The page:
Headshot of La Cieca

Cher Public

  • Chanterelle: Wise policy. I see it the 18th. 8:45 AM
  • Feldmarschallin: Lohengrin it is La Cieca’s site and we can write in English. I thought everyone could... 8:45 AM
  • Poison Ivy: ????250 1. sorry 2. use Google-translator 3. learn other languages 4. sorry Google translator... 8:45 AM
  • Lohengrin: Easter-time 2016: Berlin is calling…R 30;……& #8230; (Lied von der Erde?) 8:25 AM
  • Lohengrin: 1: sorry 2: use Google-translater 3: learn other linguages 4: Here is the text in English: Next... 8:24 AM
  • La Cieca: Gentlemen, as this is an English language site, I ask you to have the courtesy to comment in our... 8:14 AM
  • Lohengrin: Das macht ja nix, wenn nur der eifersüchtige Ehemann ein anderer ist! 8:10 AM
  • Feldmarschallin: Röschmann singt in London auch. 7:49 AM
  • Lohengrin: Da brauche ich nächstes Jahr NIIIIICHT hin, reicht TV völlig, wenn überhaupt nur zum saisonal... 7:33 AM
  • Feldmarschallin: http://www.osterfe stspiele-salzburg. at/jart/prj3/oster festspiele/data/up loads/Osterfes... 7:12 AM

A dude? Am I a dude? Madame Flora, a dude?

It’s just not true that Gian Carlo Menotti composed The Medium as an opera only because he couldn’t get Joan Crawford to do it when his libretto was originally a screenplay. But you can see how these rumors get started. I know what I’m talking about here, because I started that one myself.   Read more »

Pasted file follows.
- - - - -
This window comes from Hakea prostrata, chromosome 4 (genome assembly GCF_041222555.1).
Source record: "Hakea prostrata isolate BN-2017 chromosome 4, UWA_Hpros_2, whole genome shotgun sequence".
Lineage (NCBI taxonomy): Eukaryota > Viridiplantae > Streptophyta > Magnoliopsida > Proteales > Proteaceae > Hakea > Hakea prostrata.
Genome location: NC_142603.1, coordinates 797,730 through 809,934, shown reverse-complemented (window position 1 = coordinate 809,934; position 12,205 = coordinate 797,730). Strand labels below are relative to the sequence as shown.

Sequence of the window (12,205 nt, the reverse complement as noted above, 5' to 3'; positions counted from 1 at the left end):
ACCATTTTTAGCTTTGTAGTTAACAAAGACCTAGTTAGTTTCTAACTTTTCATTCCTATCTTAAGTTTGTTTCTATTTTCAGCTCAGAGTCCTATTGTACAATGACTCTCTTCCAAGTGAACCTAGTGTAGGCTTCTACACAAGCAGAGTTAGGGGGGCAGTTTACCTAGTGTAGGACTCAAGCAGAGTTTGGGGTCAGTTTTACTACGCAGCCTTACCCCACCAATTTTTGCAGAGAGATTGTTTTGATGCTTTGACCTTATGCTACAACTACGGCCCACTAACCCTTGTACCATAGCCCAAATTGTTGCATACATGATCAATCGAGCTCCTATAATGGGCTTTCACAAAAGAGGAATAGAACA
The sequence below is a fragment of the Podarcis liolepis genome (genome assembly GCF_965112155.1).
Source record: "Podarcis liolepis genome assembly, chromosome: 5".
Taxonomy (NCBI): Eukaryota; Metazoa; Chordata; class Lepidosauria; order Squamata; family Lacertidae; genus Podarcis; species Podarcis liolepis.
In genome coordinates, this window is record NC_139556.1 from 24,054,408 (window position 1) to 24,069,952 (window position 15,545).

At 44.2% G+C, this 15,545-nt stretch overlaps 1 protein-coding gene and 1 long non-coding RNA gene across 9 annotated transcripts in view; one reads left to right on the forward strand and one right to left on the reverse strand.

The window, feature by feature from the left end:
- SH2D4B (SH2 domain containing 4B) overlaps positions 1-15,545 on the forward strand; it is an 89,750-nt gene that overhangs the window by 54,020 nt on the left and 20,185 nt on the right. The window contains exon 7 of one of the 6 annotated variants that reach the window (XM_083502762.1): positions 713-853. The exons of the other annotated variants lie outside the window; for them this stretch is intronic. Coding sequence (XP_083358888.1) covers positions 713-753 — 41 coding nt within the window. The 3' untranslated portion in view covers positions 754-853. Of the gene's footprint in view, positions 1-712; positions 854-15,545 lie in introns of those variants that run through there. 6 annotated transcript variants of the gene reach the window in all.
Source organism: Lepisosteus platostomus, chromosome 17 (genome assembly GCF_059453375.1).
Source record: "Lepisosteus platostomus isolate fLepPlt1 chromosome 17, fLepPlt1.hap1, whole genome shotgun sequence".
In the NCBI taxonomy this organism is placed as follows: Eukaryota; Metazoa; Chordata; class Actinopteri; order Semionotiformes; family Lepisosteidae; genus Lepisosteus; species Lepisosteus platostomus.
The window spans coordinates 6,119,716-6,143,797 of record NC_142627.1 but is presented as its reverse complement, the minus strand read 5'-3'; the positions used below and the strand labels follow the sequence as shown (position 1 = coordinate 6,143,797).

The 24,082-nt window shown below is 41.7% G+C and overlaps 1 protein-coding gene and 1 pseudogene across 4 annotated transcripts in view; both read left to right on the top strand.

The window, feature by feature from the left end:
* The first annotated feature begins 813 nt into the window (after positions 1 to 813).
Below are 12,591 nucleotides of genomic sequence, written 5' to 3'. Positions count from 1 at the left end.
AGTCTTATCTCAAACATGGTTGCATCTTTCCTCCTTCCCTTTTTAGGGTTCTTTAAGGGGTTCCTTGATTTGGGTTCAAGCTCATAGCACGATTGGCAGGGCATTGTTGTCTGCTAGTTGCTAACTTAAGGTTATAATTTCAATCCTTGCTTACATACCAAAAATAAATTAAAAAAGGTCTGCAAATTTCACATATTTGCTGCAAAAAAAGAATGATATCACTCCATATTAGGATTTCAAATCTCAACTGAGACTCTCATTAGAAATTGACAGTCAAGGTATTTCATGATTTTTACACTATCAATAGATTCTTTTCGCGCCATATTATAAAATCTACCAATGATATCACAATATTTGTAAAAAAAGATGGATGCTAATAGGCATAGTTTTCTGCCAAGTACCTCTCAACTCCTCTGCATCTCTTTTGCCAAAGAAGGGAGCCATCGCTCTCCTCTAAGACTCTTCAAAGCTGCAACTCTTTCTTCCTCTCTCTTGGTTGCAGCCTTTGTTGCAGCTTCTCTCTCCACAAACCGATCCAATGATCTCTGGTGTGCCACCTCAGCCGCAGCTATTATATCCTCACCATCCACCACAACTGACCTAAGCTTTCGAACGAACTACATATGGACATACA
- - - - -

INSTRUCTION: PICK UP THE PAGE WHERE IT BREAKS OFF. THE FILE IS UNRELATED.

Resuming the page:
L’infelice Aragonese

Camille Saint-Saëns was such a brilliant, facile musician that pals like Wagner and Liszt felt a distinct schadenfreude when he suffered composer’s block. Still, in a career of some eighty years’ length, he completed a dozen operas (not to mention symphonies and concertos and, as Leon Botstein explained and demonstrated at Bard, the world’s first full-length film score)—but you are unlikely to have heard more than one of the operas.  Read more »

Thirds and music

Richard Wagner told Cosima he first got the idea of composing an opera about Tristan and Isolde while he was conducting Bellini’s I Capuleti e i Montecchi starring his muse, Wilhelmine Schröder-Devrient, in the trouser role of Romeo.

Wagner said lots of stuff. Whether this bit was true or not, it was Wagner’s high opinion of Bellini (especially Norma, of course) that kept the man in the repertory outside of Italy through the dark years of verismo and Gesamtkünstwerk. Happily, the two men never met; Wagner would have tried to borrow money and you know how that would have turned out.  Read more »